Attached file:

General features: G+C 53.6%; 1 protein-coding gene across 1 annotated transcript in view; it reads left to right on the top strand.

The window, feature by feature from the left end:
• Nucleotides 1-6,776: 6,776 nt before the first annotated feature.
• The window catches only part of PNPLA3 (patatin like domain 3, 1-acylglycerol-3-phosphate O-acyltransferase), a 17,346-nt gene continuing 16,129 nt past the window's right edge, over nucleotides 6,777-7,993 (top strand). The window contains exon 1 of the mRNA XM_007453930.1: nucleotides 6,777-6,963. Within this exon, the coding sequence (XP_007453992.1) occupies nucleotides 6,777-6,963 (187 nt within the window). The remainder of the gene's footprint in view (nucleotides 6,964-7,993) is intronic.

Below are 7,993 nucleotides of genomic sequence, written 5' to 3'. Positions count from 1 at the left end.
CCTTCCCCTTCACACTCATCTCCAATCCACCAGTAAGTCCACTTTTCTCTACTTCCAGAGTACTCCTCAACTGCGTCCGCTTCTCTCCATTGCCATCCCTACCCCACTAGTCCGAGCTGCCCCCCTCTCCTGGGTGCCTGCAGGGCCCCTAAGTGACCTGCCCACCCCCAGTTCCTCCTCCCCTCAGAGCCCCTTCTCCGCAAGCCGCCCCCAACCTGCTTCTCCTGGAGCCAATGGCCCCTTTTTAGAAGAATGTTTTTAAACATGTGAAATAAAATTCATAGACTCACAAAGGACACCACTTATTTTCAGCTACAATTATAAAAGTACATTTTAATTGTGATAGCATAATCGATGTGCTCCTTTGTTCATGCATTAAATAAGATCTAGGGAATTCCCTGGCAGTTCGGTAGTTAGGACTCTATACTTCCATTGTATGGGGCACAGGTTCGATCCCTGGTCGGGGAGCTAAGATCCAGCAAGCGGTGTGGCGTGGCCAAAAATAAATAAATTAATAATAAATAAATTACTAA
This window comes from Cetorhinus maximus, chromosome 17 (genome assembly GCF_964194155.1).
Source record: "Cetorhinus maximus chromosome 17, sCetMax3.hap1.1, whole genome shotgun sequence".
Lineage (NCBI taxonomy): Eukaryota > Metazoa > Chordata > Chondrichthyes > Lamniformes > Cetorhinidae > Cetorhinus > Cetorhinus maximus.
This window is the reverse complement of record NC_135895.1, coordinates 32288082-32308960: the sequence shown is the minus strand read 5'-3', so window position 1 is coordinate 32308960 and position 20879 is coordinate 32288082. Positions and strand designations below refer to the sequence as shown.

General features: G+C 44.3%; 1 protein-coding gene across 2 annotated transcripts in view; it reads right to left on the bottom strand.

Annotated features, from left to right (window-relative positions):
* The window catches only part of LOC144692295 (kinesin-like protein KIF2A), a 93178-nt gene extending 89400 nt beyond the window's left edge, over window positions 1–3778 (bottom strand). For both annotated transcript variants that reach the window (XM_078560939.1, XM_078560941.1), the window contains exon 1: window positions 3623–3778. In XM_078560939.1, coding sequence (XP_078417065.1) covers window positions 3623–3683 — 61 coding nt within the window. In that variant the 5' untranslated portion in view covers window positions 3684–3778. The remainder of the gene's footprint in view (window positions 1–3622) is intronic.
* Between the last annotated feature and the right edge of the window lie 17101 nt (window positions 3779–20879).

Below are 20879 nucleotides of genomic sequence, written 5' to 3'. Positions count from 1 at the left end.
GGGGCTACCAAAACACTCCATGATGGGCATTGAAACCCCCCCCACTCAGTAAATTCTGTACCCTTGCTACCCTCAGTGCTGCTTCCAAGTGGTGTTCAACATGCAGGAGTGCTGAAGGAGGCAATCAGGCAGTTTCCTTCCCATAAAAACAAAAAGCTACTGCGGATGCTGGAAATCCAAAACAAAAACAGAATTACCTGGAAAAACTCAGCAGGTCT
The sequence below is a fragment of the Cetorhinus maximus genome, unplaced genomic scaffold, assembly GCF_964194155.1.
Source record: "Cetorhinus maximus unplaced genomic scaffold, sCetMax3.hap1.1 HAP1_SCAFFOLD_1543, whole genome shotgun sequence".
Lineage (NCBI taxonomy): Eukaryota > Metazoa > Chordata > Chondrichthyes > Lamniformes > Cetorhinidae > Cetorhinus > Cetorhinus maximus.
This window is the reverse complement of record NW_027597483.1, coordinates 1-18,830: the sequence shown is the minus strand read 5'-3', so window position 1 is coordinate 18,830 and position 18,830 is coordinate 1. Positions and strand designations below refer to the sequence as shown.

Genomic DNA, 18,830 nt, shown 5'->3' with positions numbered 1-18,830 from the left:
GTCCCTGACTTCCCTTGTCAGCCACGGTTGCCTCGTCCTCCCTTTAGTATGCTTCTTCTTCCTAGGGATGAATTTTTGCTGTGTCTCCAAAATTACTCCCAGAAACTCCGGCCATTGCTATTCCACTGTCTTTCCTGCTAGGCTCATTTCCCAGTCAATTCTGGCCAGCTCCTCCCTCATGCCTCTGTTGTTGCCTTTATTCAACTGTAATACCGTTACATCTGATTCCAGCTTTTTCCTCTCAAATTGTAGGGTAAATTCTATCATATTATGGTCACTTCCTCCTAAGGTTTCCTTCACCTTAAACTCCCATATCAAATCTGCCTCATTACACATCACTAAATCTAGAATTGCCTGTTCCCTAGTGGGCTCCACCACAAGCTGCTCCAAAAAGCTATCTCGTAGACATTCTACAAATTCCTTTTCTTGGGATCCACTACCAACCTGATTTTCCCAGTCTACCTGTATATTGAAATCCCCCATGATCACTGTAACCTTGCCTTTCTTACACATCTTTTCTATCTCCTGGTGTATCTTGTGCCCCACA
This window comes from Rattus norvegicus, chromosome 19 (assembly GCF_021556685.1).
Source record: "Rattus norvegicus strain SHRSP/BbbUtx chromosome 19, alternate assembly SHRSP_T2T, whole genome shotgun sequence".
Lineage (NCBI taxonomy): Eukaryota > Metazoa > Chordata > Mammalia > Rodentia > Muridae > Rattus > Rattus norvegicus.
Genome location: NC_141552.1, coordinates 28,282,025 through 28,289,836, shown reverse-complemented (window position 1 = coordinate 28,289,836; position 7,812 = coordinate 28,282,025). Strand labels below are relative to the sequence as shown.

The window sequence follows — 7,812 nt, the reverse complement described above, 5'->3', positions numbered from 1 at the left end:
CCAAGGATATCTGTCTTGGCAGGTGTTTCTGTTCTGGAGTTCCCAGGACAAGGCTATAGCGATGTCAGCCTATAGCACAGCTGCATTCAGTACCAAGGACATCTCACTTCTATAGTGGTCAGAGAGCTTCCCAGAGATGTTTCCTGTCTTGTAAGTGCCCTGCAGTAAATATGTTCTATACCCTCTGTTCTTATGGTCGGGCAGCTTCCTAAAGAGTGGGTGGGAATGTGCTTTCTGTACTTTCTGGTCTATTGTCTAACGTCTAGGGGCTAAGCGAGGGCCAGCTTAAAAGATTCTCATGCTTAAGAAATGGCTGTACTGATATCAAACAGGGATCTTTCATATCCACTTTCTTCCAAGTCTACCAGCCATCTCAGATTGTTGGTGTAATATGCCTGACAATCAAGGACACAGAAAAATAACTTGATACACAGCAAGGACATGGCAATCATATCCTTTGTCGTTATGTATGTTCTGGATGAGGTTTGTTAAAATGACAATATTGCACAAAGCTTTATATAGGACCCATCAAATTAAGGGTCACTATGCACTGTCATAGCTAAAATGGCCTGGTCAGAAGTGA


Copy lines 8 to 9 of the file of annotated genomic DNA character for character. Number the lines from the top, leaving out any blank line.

Source record: "Cetorhinus maximus chromosome 17, sCetMax3.hap1.1, whole genome shotgun sequence".
Lineage (NCBI taxonomy): Eukaryota > Metazoa > Chordata > Chondrichthyes > Lamniformes > Cetorhinidae > Cetorhinus > Cetorhinus maximus.